Say 100ppm? 200ppm?

This should work fairly well I'd figure.
I'm not sure how much or what range would be needed.
My method works as follows:

After a water change and dosing I measure the TDS. At this point I know I have a tank with good nutrients, so that is my reference point. Assuming that other factors (like GH, KH etc) do not change (I know KH and GH may get reduced slowly), I try to keep the TDS fairly constant. An increase of 50 ppm over 3 to 4 weeks is acceptable. The increase is mostly caused by KNO3 and fish food (unless there is something leaking from the substrate). The impact of KH2PO4 is small.
As far as nutrients are concerned, I keep TE and CO2 constant no matter what, while I adjust KNO3 and PO4 dosing keeping the ratio between the two. Initially I did a couple of checks, and it seems to work pretty well.

Regards,
Frank
 

Tom Barr

Founder
Staff member
Administrator
Jan 23, 2005
18,696
745
113
Re: EI and measuring water parameters

Being a control freak for a few weeks is fine, but all the time? Well, you need to get out more is all I can say about that one.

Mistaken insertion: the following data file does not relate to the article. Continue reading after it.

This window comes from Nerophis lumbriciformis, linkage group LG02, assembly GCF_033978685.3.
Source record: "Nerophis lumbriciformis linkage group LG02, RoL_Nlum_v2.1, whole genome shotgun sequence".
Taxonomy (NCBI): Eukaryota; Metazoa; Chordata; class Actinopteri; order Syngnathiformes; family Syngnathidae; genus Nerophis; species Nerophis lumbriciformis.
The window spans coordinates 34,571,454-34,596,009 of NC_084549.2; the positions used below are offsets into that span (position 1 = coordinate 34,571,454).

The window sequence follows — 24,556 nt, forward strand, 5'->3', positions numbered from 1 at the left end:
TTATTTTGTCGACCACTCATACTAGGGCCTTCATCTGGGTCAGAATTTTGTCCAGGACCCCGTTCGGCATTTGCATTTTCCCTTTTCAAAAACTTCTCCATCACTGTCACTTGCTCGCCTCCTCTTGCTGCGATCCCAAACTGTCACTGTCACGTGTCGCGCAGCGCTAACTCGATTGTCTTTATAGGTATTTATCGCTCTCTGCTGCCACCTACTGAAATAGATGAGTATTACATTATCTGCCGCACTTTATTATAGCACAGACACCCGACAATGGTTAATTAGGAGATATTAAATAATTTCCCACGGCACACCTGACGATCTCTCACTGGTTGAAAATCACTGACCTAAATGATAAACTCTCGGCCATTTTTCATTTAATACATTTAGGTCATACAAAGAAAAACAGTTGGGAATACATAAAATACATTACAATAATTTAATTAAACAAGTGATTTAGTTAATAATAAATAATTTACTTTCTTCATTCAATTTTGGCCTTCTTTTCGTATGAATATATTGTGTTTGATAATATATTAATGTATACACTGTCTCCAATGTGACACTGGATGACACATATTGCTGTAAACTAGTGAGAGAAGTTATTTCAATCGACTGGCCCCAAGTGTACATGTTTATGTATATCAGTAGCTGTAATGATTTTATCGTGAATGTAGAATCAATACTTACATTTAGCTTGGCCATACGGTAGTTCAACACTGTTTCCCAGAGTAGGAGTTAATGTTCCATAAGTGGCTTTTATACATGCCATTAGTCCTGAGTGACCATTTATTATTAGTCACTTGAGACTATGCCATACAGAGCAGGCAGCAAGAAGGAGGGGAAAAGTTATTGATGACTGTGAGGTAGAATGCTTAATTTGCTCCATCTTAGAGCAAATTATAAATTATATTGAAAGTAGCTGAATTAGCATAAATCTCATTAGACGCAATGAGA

Doign intense control for a purpose driven test, eg careful measurement of NO3 to see what types of NO3 uptake rates plant tanks in general use is not a bad idea.............

But testing all the time as a method?
That's extra work.

But simply adding a little TDS to see about when and how long between WC's is a great idea.

It adds a measure of control that's simple and easy to use and not a big inconveinence to avoid a few water changes.

That's a good thing.

The method sounds fine, K+, PO4 and NO3, GH you might want to include dosing that, eg SeaChem EQ.

After a few weeks, the Ca/Mg will be used up.
So you'll need to add that.
1/2 teaspoon to a 1/4 teaspoon per week per 50 gal should do.

Regards,
Tom Barr